09 March 2018 Photo Eugene Seegers
Research group rethinks white societies in Southern Africa
Profs David Roediger and Jonathan Hyslop, international delegates who presented keynote addresses at the workshop.

Poor, Precarious, White? Rethinking white societies in Southern Africa, 1930s-1990s is a two-day workshop that was recently convened by the International Studies Group (ISG) with financial support from the office of the Vice-Rector: Academic, on the University of the Free State’s (UFS) Bloemfontein Campus. The event drew together a range of historical research on poor and working-class whites across Southern Africa during the twentieth century, with the goal of uncovering wider histories of race. 

In his welcoming speech, Prof Francis Petersen, Rector and Vice-Chancellor of the UFS, stated that race and its histories have taken on a new and renewed significance, not only in South Africa, but also globally. He said, “I am very proud to see the ISG organising and hosting such a wonderful workshop. It has attracted some of the leading intellectuals in the world on critical studies related to whiteness, and though its focus is on the histories of whites, I am pleased to see that a large number of presentations concern the wider questions of race.”

Mentioning several areas of concern on the world scene, such as policies issuing forth from the Trump government in the USA, violence against new migrants across Europe, as well as challenges of race as exhibited by specific events at the UFS, Prof Petersen said that it is particularly significant for this event to be hosted on one of our campuses. Quoting from Prof Neil Roos’ inaugural lecture held the previous evening, Prof Petersen added, “The histories of race offer the opportunity to rethink the approaches and methodologies of social history, and thus revitalise … the discipline.”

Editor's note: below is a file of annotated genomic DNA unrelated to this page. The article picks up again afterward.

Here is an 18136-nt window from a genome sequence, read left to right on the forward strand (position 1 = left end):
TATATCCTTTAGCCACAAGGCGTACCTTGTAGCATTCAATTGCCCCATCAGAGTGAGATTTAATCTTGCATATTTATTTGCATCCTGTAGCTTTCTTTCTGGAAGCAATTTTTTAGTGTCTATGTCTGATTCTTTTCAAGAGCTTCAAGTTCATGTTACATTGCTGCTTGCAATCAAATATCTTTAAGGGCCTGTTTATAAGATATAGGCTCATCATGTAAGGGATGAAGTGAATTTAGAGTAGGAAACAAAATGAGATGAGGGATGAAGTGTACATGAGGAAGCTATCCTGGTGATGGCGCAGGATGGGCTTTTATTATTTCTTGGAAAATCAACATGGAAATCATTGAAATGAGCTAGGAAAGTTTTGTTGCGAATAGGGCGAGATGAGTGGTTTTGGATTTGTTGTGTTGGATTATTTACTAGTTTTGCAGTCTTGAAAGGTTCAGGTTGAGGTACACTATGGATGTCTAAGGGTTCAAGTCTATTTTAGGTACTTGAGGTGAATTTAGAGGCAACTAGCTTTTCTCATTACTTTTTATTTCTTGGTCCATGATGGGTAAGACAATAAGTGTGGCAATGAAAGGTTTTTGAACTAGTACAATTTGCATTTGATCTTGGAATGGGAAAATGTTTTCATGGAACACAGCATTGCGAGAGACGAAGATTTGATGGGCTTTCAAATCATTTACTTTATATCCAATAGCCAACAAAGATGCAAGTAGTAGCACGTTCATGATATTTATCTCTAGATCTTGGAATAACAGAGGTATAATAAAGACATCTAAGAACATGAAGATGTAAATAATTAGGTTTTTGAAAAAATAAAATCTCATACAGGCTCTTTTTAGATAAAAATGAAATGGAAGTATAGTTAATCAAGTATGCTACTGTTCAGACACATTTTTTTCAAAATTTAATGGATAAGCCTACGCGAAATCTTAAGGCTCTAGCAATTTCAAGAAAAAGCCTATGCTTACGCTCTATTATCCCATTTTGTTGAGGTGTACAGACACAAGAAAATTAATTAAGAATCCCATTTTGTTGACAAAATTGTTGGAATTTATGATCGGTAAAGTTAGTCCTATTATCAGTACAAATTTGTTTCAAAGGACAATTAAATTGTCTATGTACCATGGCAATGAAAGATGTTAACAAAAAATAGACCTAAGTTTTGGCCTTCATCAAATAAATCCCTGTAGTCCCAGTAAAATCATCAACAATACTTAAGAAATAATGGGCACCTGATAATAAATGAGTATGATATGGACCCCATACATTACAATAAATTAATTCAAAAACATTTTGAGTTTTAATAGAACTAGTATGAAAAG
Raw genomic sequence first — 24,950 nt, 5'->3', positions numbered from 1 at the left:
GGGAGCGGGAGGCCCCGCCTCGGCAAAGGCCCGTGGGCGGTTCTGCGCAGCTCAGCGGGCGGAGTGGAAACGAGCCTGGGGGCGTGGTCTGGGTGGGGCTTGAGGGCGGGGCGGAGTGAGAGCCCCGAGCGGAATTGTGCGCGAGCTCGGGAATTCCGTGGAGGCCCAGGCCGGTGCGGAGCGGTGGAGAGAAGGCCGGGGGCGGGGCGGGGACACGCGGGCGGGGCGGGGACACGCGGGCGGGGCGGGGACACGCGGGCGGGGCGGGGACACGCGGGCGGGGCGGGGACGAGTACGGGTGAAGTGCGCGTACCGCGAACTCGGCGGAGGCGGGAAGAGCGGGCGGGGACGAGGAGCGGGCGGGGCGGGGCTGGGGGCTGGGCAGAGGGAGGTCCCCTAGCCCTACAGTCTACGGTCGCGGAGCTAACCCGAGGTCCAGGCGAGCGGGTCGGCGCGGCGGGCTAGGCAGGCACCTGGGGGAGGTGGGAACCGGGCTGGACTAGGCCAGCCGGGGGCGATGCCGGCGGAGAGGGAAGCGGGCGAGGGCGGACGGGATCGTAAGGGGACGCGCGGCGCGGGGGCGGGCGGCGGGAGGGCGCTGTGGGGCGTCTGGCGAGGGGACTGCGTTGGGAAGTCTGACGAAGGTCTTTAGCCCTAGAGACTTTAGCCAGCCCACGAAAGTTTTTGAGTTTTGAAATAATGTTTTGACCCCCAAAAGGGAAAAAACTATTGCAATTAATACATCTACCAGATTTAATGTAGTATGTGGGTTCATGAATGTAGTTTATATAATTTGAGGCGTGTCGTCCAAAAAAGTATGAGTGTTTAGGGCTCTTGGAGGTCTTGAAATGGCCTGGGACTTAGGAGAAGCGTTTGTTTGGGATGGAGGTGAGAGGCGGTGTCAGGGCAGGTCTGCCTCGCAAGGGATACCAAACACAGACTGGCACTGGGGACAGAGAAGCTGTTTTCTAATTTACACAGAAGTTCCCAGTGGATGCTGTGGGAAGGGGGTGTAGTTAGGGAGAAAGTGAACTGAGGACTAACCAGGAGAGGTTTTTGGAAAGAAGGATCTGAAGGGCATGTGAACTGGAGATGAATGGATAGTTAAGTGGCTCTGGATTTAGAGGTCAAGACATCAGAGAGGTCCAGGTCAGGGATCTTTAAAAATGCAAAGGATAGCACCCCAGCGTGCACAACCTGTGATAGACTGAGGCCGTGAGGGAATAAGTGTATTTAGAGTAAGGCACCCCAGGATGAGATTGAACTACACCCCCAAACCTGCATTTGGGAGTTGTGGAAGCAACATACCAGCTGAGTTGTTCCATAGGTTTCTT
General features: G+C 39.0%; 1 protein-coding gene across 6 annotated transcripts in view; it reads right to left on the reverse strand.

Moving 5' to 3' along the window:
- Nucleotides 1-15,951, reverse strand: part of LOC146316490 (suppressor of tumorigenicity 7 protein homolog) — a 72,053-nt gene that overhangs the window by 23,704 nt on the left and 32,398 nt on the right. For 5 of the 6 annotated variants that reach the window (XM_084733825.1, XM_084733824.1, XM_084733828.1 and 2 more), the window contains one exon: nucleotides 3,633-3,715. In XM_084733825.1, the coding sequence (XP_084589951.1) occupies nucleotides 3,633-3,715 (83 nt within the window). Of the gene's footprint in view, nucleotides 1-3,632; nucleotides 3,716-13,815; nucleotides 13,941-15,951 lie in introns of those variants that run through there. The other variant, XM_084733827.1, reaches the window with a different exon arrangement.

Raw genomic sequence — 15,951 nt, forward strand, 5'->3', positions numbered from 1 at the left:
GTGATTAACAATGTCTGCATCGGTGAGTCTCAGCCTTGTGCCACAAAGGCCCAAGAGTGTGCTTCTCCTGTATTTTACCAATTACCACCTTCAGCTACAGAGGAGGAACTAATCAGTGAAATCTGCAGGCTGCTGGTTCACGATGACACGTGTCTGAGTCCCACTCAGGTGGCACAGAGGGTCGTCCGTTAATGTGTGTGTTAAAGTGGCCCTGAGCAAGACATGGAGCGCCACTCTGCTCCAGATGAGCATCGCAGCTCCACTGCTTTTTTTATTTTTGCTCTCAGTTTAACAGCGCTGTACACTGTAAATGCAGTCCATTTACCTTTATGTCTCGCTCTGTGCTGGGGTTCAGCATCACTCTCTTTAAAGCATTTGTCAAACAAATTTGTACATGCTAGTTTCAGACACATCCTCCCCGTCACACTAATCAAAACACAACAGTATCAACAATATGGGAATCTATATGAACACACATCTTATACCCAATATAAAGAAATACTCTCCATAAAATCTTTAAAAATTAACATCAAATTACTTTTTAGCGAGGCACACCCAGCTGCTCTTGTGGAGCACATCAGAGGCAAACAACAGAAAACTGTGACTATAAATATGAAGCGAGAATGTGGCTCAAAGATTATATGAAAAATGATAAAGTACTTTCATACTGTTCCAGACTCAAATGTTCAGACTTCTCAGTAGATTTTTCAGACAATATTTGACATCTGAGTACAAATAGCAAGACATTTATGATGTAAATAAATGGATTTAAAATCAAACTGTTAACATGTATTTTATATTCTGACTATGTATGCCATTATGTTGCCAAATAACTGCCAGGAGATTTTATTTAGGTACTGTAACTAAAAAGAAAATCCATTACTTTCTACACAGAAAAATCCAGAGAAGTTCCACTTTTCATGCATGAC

Participants in the workshop came from across Southern Africa, Europe, and the United States, and included leading scholars in the field. The first keynote was by the author of the acclaimed book The Wages of Whiteness: Race and the Making of the American Working Class (published in 1991), Prof David Roediger, who currently serves as Foundation Professor of American Studies and History at the University of Kansas. In his keynote entitled Settlers and Immigrants in Critical Whiteness Studies, Prof Roediger dealt with topics such as Southern Whiteness and Indigeneity in Australia and New Zealand, the relationship between migration and race, as well as how the current focus on the role of the white working class in the election of Donald Trump overlooks the complicity of the middle-class and elite whites who also supported him.

The second keynote address was delivered by Prof Jonathan Hyslop of the Colgate University, on the topic Workers called White and Classes called Poor: The ‘White Working Class’ and ‘Poor Whites’ in Southern Africa, 1910-1994. Prof Hyslop offered a sweeping overview of poor and working-class white experiences in Southern Africa, suggesting attention to comparisons and connections as a way of analysing and understanding the history of the region. 

The workshop was organised by Drs Danelle van Zyl-Hermann and Duncan Money, both Postdoctoral Research Fellows in the ISG, in conjunction with Prof Neil Roos, who is also based in the ISG. The research papers presented at the workshop covered topics as diverse as the experiences of white female civil-service employees in colonial Zimbabwe, French immigrants to the apartheid-era Vanderbijlpark steelworks, and white working-class resistance to state regulation. The papers are to be published in an edited collection which will be included in the Routledge African Studies series.

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